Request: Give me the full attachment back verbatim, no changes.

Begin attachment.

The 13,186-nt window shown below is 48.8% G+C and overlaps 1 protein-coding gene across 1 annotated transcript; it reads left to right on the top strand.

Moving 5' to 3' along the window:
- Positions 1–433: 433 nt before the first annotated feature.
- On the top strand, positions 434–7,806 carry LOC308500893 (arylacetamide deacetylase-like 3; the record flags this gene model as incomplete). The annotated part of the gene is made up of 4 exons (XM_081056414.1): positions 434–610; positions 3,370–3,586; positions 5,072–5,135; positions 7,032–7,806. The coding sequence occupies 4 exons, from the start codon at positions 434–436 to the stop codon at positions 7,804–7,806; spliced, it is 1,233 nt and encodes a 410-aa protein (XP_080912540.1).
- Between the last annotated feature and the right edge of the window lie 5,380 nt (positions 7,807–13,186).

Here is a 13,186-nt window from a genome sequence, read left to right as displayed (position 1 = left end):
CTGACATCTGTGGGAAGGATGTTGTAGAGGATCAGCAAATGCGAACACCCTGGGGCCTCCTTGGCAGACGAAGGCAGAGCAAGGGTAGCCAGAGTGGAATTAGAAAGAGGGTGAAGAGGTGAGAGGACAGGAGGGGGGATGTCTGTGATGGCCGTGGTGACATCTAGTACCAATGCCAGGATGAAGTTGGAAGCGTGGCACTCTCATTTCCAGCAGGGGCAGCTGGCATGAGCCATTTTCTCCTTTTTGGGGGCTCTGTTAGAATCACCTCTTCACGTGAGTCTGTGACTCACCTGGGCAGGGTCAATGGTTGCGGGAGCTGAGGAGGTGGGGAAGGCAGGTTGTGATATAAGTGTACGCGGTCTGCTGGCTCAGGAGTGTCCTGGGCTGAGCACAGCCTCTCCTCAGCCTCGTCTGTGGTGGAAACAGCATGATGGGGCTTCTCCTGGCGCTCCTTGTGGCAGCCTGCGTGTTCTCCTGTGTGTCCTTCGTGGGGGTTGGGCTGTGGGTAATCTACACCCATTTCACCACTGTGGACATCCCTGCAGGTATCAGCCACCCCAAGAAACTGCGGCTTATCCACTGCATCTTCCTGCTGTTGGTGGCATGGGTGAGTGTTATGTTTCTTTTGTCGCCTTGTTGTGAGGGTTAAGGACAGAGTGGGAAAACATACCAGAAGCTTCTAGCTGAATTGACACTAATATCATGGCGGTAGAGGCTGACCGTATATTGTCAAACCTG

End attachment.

The 13,186-nt window shown below is 48.8% G+C and overlaps 1 protein-coding gene across 1 annotated transcript; it reads left to right on the top strand.

Moving 5' to 3' along the window:
- Positions 1–433: 433 nt before the first annotated feature.
- On the top strand, positions 434–7,806 carry LOC308500893 (arylacetamide deacetylase-like 3; the record flags this gene model as incomplete). The annotated part of the gene is made up of 4 exons (XM_081056414.1): positions 434–610; positions 3,370–3,586; positions 5,072–5,135; positions 7,032–7,806. The coding sequence occupies 4 exons, from the start codon at positions 434–436 to the stop codon at positions 7,804–7,806; spliced, it is 1,233 nt and encodes a 410-aa protein (XP_080912540.1).
- Between the last annotated feature and the right edge of the window lie 5,380 nt (positions 7,807–13,186).

Here is a 13,186-nt window from a genome sequence, read left to right as displayed (position 1 = left end):
CTGACATCTGTGGGAAGGATGTTGTAGAGGATCAGCAAATGCGAACACCCTGGGGCCTCCTTGGCAGACGAAGGCAGAGCAAGGGTAGCCAGAGTGGAATTAGAAAGAGGGTGAAGAGGTGAGAGGACAGGAGGGGGGATGTCTGTGATGGCCGTGGTGACATCTAGTACCAATGCCAGGATGAAGTTGGAAGCGTGGCACTCTCATTTCCAGCAGGGGCAGCTGGCATGAGCCATTTTCTCCTTTTTGGGGGCTCTGTTAGAATCACCTCTTCACGTGAGTCTGTGACTCACCTGGGCAGGGTCAATGGTTGCGGGAGCTGAGGAGGTGGGGAAGGCAGGTTGTGATATAAGTGTACGCGGTCTGCTGGCTCAGGAGTGTCCTGGGCTGAGCACAGCCTCTCCTCAGCCTCGTCTGTGGTGGAAACAGCATGATGGGGCTTCTCCTGGCGCTCCTTGTGGCAGCCTGCGTGTTCTCCTGTGTGTCCTTCGTGGGGGTTGGGCTGTGGGTAATCTACACCCATTTCACCACTGTGGACATCCCTGCAGGTATCAGCCACCCCAAGAAACTGCGGCTTATCCACTGCATCTTCCTGCTGTTGGTGGCATGGGTGAGTGTTATGTTTCTTTTGTCGCCTTGTTGTGAGGGTTAAGGACAGAGTGGGAAAACATACCAGAAGCTTCTAGCTGAATTGACACTAATATCATGGCGGTAGAGGCTGACCGTATATTGTCAAACCTG